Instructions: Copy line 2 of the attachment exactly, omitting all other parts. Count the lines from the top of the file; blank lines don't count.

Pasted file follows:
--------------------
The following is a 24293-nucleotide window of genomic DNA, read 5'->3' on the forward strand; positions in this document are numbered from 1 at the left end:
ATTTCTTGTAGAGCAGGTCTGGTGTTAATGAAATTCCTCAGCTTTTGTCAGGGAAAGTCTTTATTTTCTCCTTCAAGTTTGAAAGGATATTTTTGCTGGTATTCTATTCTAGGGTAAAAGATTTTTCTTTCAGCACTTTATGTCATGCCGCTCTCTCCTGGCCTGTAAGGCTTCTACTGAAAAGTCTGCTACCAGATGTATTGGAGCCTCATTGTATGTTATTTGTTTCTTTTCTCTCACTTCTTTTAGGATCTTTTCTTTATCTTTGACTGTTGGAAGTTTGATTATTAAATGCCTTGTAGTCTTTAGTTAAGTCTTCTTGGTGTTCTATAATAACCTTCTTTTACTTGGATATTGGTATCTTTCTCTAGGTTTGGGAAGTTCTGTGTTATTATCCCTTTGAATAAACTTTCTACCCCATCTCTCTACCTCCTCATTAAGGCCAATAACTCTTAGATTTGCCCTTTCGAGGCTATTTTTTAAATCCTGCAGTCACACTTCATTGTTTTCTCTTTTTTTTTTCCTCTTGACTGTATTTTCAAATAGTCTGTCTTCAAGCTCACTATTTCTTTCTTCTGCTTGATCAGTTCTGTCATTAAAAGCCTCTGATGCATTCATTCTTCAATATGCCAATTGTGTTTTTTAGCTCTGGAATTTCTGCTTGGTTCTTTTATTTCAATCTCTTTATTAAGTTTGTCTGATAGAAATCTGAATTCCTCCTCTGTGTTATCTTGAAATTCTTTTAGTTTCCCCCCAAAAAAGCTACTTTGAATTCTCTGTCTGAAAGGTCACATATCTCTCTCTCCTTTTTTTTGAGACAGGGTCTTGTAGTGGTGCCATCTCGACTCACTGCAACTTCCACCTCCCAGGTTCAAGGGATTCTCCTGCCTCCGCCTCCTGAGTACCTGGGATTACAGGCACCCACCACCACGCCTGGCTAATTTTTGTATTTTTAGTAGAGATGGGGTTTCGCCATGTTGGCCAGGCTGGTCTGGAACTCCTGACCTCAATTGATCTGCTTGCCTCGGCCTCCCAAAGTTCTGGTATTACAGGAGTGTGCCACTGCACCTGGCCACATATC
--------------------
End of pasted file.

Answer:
ATTTCTTGTAGAGCAGGTCTGGTGTTAATGAAATTCCTCAGCTTTTGTCAGGGAAAGTCTTTATTTTCTCCTTCAAGTTTGAAAGGATATTTTTGCTGGTATTCTATTCTAGGGTAAAAGATTTTTCTTTCAGCACTTTATGTCATGCCGCTCTCTCCTGGCCTGTAAGGCTTCTACTGAAAAGTCTGCTACCAGATGTATTGGAGCCTCATTGTATGTTATTTGTTTCTTTTCTCTCACTTCTTTTAGGATCTTTTCTTTATCTTTGACTGTTGGAAGTTTGATTATTAAATGCCTTGTAGTCTTTAGTTAAGTCTTCTTGGTGTTCTATAATAACCTTCTTTTACTTGGATATTGGTATCTTTCTCTAGGTTTGGGAAGTTCTGTGTTATTATCCCTTTGAATAAACTTTCTACCCCATCTCTCTACCTCCTCATTAAGGCCAATAACTCTTAGATTTGCCCTTTCGAGGCTATTTTTTAAATCCTGCAGTCACACTTCATTGTTTTCTCTTTTTTTTTTCCTCTTGACTGTATTTTCAAATAGTCTGTCTTCAAGCTCACTATTTCTTTCTTCTGCTTGATCAGTTCTGTCATTAAAAGCCTCTGATGCATTCATTCTTCAATATGCCAATTGTGTTTTTTAGCTCTGGAATTTCTGCTTGGTTCTTTTATTTCAATCTCTTTATTAAGTTTGTCTGATAGAAATCTGAATTCCTCCTCTGTGTTATCTTGAAATTCTTTTAGTTTCCCCCCAAAAAAGCTACTTTGAATTCTCTGTCTGAAAGGTCACATATCTCTCTCTCCTTTTTTTTGAGACAGGGTCTTGTAGTGGTGCCATCTCGACTCACTGCAACTTCCACCTCCCAGGTTCAAGGGATTCTCCTGCCTCCGCCTCCTGAGTACCTGGGATTACAGGCACCCACCACCACGCCTGGCTAATTTTTGTATTTTTAGTAGAGATGGGGTTTCGCCATGTTGGCCAGGCTGGTCTGGAACTCCTGACCTCAATTGATCTGCTTGCCTCGGCCTCCCAAAGTTCTGGTATTACAGGAGTGTGCCACTGCACCTGGCCACATATC